The following are some of the key findings of the study:

ü  India is a hub of 48.8 million SMBs providing employment to 81.16 million individuals

ü  Micro enterprises account for 95% of total SMBs, small & medium put together hold the remaining 5% share

ü  1.5 million Indian SMBs export their products or services globally

ü  55% of SMBs are located out of urban cities whereas 45% are situated in rural areas

Author: Praveen Bhadada, Director, Zinnov

Next 40 Frontier Cities for Technology Talent

December 14th, 2012
Zinnov launched an in-depth study  titled “Next Frontier Cities for Technology Talent”.  The study identified 40 Global cities suitable for hiring technology talent after a comprehensive evaluation of over 400 Global cities on key parameters like talent availability, market maturity, cost, peer group ecosystem, government policies etc.
These 40 cities are spread across the regions with,
  • 9 cities in North America
  • 9 cities in South America
  • 12 cities in EMEA
  • 10 cities in APAC.

The report highlighted that the advantages of these Next Frontier cities are ease of hiring, higher resource stability, low attrition rates  etc.

The report also highlighted that
  • There is a 86% cost differential between high cost established locations (e.g. Silicon Valley) and the Next Frontier cities in the APAC region
  • Most of these Next Frontier cities have very good education ecosystem, which is conducive to breed top talent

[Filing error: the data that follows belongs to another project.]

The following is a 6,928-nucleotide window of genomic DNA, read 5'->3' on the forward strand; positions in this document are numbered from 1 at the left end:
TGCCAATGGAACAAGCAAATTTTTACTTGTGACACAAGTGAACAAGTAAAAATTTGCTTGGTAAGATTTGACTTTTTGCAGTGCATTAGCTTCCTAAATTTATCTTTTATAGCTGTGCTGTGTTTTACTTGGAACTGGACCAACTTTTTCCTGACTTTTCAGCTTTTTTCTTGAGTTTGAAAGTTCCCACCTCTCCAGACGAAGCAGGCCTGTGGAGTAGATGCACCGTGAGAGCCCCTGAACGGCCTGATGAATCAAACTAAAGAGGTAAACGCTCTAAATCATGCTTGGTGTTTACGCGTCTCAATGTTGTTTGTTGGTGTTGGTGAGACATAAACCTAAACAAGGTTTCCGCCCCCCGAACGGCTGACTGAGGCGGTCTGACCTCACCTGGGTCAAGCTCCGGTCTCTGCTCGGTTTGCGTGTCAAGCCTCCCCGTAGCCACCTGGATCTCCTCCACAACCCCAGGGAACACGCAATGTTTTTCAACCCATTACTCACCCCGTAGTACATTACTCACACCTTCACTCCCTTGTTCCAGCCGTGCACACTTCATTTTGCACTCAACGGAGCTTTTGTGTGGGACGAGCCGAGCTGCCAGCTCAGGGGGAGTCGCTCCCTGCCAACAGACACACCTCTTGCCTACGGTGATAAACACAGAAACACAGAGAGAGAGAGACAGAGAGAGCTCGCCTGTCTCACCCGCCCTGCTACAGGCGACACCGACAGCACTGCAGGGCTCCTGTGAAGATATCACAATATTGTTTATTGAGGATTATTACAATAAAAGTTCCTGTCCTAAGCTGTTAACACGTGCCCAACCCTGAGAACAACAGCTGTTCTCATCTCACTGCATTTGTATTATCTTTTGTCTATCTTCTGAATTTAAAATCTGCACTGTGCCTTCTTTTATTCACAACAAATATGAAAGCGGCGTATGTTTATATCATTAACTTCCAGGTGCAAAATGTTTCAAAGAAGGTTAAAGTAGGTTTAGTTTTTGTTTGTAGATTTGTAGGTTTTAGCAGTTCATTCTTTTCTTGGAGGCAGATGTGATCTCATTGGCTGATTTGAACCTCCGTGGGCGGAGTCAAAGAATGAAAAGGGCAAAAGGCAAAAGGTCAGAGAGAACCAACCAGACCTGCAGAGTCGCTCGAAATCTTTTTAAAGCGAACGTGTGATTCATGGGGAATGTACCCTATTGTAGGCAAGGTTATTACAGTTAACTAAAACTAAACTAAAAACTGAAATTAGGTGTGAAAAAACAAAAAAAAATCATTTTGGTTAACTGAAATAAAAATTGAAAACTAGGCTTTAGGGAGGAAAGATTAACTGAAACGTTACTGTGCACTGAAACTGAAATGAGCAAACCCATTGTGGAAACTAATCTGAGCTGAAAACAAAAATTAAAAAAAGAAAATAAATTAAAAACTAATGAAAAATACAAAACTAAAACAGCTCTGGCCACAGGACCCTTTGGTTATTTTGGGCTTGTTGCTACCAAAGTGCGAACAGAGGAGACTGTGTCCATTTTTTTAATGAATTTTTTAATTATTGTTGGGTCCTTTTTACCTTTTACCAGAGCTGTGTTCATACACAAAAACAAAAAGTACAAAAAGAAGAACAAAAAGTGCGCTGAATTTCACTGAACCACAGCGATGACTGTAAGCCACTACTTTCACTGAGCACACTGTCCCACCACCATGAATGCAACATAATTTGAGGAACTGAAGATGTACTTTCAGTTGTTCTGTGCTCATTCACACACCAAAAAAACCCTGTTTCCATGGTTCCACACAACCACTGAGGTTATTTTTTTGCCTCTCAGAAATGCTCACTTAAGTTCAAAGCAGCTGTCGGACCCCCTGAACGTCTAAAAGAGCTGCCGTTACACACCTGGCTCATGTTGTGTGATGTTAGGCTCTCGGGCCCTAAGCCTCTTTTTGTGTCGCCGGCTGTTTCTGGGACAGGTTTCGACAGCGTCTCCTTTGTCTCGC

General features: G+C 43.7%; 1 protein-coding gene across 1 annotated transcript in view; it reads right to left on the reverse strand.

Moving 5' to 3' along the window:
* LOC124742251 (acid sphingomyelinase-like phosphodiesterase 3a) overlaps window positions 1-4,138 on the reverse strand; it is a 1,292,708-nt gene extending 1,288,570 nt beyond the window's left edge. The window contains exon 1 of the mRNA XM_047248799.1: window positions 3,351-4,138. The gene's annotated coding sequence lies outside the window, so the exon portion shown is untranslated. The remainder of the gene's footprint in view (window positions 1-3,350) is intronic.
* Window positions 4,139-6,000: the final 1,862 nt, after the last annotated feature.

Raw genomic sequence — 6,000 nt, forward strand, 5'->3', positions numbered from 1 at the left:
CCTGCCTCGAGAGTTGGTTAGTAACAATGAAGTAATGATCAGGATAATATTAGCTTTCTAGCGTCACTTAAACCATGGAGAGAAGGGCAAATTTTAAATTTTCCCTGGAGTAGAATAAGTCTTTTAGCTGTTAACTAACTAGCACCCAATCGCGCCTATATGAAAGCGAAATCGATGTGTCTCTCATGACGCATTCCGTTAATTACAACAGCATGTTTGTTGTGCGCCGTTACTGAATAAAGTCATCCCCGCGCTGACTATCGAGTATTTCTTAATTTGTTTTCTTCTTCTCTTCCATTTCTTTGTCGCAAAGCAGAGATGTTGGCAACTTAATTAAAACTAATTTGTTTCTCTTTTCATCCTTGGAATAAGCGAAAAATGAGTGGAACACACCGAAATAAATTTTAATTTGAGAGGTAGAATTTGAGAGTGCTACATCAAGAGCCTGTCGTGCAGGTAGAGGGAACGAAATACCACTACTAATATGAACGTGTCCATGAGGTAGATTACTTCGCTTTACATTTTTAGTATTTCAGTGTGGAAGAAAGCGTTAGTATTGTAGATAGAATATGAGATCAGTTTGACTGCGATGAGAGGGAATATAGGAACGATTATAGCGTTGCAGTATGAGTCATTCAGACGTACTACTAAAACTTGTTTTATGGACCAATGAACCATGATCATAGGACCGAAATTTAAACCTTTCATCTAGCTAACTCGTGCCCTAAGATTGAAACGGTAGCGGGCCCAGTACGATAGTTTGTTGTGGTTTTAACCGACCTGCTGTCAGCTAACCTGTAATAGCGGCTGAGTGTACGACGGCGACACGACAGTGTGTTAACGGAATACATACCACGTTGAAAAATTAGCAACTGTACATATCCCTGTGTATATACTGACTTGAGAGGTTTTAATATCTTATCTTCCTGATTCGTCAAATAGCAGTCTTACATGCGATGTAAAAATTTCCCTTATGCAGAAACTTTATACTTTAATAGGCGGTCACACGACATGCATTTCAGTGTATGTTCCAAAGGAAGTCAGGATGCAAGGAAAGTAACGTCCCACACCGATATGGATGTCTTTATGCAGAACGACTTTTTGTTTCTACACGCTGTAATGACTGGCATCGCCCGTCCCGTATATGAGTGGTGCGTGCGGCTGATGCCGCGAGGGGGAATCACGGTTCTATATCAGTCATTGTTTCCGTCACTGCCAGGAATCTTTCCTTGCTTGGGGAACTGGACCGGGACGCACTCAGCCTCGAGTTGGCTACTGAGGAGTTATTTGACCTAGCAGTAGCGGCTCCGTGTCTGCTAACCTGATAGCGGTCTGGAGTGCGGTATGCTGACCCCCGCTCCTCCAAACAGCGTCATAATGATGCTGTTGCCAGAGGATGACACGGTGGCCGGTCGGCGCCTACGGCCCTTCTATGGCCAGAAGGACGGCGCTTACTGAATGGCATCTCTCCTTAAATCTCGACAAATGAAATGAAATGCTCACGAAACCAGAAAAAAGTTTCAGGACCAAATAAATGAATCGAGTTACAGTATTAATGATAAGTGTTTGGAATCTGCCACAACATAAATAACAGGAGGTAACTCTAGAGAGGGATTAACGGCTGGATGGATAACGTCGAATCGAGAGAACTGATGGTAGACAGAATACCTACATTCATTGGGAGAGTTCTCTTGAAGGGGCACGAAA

• Chongqing, Lima and Hanoi are the top 3 Frontier cities for R&D Talent.
  • Companies in the forefront of this evolution have already started to leverage Next Frontier cities to perform R&D, IT and Shared Services activities.
  • Faster release cycles, complexities of global team management & stable workforce have renewed interest to expand into suitable Tier 2 cities in the USA for talent growth.

However, Next Frontier cities have some key challenges related to talent scalability, operations consolidation, talent relocation, business continuity, services’ provider support and technology ecosystem availability. Though these cities have key disadvantages when compared to established locations; the report shows that they are ideal for companies looking to hire 50 -100 employees for their centers.

The Next Frontier cities highlighted in the report are

  • Florianópolis (Brazil)
  • Porto Alegre (Brazil)
  • Recife (Brazil)
  • Santa Cruz (Bolivia)
  • Sofia (Bulgaria)
  • Chongqing (China)
  • Foshan (China)
  • Tianjin (China)
  • Wuhan (China)
  • Santo Domingo (Dominican Republic)
  • Guayaquil (Ecuador)
  • San Salvador (El Salvador)
  • Guatemala City (Guatemala)
  • Coimbatore (India)
  • Nagpur (India)
  • Limerick (Ireland)
  • Johor Bahru (Malaysia)
  • Casablanca (Morocco)
  • Rabat (Morocco)
  • Managua (Nicaragua)
  • Islamabad (Pakistan)
  • Asunción (Paraguay)
  • Lima (Peru)
  • Lodz (Poland)
  • Cluj-Napoca (Romania)
  • Brasov (Romania)
  • Durban (South Africa)
  • Colombo (Sri Lanka)
  • Ankara (Turkey)
  • Kharkhiv (Ukraine)
  • Kiev (Ukraine)
  • Lviv (Ukraine)
  • Montevideo (Uruguay)
  • Boise (USA)
  • Jacksonville (USA)
  • Roanoke (USA)
  • Tucson (USA)
  • Wichita (USA)
  • Caracas (Venezuela)
  • Hanoi (Vietnam)

Executive Summary of the report is available here

Talent Neuron Weekly Update: Oct-30th-2012

October 31st, 2012


Here is a summary of updates for the week ending October 29th -2012.  Please login to our tool to take advantage of the new
capabilities, features and refreshed data (www.talentneuron.com).

Features enhancements:

Social Circles: The Social Circles in Talent Neuron captures the perspectives of the employees on their co-workers. Driven through a simple survey mechanism, companies can visually review the Social Skills of their employees within the organization.


Our Monitor feature serves as a powerful ground level data gathering mechanism across different parameters such as